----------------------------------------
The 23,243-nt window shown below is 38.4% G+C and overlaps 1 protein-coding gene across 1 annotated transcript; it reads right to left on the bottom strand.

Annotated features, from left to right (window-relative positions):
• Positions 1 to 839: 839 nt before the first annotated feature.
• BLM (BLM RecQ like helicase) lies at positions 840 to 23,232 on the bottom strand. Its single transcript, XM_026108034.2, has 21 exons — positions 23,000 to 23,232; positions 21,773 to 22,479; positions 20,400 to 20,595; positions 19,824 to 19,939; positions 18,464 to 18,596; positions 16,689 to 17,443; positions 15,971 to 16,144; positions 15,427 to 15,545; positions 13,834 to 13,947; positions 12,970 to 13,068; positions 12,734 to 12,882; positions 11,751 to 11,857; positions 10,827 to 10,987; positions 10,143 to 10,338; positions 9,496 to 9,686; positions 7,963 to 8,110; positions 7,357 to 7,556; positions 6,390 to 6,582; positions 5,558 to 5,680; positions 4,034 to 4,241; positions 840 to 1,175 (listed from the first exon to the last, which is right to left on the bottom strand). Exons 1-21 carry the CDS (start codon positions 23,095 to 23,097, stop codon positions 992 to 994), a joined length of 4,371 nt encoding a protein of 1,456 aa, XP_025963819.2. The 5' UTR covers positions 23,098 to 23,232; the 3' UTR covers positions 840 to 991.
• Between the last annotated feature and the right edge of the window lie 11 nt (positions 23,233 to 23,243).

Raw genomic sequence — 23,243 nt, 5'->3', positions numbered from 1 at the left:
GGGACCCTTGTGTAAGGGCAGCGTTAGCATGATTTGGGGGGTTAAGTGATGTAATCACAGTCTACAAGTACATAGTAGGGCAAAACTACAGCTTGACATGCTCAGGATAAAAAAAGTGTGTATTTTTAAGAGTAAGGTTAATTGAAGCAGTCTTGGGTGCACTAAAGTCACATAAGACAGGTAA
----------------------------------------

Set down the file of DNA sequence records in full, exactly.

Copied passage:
The 23,243-nt window shown below is 38.4% G+C and overlaps 1 protein-coding gene across 1 annotated transcript; it reads right to left on the bottom strand.

Annotated features, from left to right (window-relative positions):
• Positions 1 to 839: 839 nt before the first annotated feature.
• BLM (BLM RecQ like helicase) lies at positions 840 to 23,232 on the bottom strand. Its single transcript, XM_026108034.2, has 21 exons — positions 23,000 to 23,232; positions 21,773 to 22,479; positions 20,400 to 20,595; positions 19,824 to 19,939; positions 18,464 to 18,596; positions 16,689 to 17,443; positions 15,971 to 16,144; positions 15,427 to 15,545; positions 13,834 to 13,947; positions 12,970 to 13,068; positions 12,734 to 12,882; positions 11,751 to 11,857; positions 10,827 to 10,987; positions 10,143 to 10,338; positions 9,496 to 9,686; positions 7,963 to 8,110; positions 7,357 to 7,556; positions 6,390 to 6,582; positions 5,558 to 5,680; positions 4,034 to 4,241; positions 840 to 1,175 (listed from the first exon to the last, which is right to left on the bottom strand). Exons 1-21 carry the CDS (start codon positions 23,095 to 23,097, stop codon positions 992 to 994), a joined length of 4,371 nt encoding a protein of 1,456 aa, XP_025963819.2. The 5' UTR covers positions 23,098 to 23,232; the 3' UTR covers positions 840 to 991.
• Between the last annotated feature and the right edge of the window lie 11 nt (positions 23,233 to 23,243).

Raw genomic sequence — 23,243 nt, 5'->3', positions numbered from 1 at the left:
GGGACCCTTGTGTAAGGGCAGCGTTAGCATGATTTGGGGGGTTAAGTGATGTAATCACAGTCTACAAGTACATAGTAGGGCAAAACTACAGCTTGACATGCTCAGGATAAAAAAAGTGTGTATTTTTAAGAGTAAGGTTAATTGAAGCAGTCTTGGGTGCACTAAAGTCACATAAGACAGGTAA